Stakeholders raise alarm over poor parenting, growing number of orphans
Minister of Women Affairs and Social Development, Pauline Tallen, and other developmental and child care experts have raised alarm over the worsening level of care children receive in Nigeria, warning that the prevailing situation would affect the nation’s future development.
Indeed, while over 210 million children are already rendered orphans globally, Nigeria and other countries across Sub-Saharan Africa make up the larger percentage of this figure, the SOS Children’s Villages said.
Rising from a two-day National Stakeholders’ Forum and Capacity Building On Implementing Quality Alternative Care for Children in Need in Nigeria, which held in Abuja, the stakeholders said the nation’s growing endemic poverty, HIV and AIDS, armed conflicts, political instability, natural disasters, financial crises, and family breakdown are compounding children’s potential to develop and contribute meaningfully to the society.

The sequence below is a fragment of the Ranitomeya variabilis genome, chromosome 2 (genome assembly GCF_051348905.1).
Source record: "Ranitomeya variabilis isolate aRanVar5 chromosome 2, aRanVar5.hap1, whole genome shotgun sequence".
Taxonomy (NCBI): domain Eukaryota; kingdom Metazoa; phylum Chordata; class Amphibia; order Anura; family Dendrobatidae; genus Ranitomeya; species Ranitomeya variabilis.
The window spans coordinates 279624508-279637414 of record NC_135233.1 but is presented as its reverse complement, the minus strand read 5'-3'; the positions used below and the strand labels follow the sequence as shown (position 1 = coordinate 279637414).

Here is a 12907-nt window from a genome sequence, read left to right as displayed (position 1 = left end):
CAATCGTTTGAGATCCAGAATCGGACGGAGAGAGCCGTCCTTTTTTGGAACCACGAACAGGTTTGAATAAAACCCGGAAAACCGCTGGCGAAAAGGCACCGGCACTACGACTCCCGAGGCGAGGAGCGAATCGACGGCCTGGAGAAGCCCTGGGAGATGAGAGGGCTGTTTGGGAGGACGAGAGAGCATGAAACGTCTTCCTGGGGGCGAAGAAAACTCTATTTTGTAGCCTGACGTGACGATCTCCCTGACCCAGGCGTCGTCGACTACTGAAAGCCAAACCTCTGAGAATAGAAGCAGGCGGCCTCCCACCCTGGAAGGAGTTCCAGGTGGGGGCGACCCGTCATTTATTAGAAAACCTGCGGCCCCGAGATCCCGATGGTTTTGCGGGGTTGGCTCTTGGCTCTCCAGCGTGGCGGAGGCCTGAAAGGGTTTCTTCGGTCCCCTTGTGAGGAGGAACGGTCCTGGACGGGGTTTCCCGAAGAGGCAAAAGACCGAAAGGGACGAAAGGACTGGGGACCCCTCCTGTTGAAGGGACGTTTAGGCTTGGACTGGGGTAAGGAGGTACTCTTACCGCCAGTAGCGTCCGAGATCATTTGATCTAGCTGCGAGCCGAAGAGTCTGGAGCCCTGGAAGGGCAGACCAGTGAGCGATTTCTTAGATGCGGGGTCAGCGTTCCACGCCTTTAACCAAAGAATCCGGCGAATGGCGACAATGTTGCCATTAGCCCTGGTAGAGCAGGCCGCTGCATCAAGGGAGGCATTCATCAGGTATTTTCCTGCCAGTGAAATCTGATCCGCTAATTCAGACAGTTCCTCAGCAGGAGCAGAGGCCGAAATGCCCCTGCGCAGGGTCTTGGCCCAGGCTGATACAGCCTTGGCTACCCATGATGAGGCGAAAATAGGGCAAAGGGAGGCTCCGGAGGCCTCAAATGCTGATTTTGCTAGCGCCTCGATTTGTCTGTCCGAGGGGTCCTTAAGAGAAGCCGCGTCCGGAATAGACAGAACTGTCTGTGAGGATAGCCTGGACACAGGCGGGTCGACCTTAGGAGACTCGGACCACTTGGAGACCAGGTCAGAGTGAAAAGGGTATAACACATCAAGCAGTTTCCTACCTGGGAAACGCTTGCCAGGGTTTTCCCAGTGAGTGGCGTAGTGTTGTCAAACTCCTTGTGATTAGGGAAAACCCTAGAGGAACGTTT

Speaking at the event, organised by SOS Children’s Villages, Tallen said the current situation would increase the burden of crime and other social vices, which are already spreading across the country.
“The percentage of children made orphans in Nigeria is alarming and has negatively impacted the development of the communities affected by it, as it continues to devastate individual, families and households, affecting their physical, social, psychological and economic wellbeing,” she said.
The minister equally warned family against neglecting parental cares, stressing that while government is making efforts to address critical issues affecting children, there was need for collaboration with private bodies.
National Director of SOS Children’s Villages, Eghosa Erhumwunse said the widening gap between the rich and the poor needed to bridged, while ensuring that children’s rights, especially as stipulated by the United Nations and the Children’s Rights Act are fully implemented.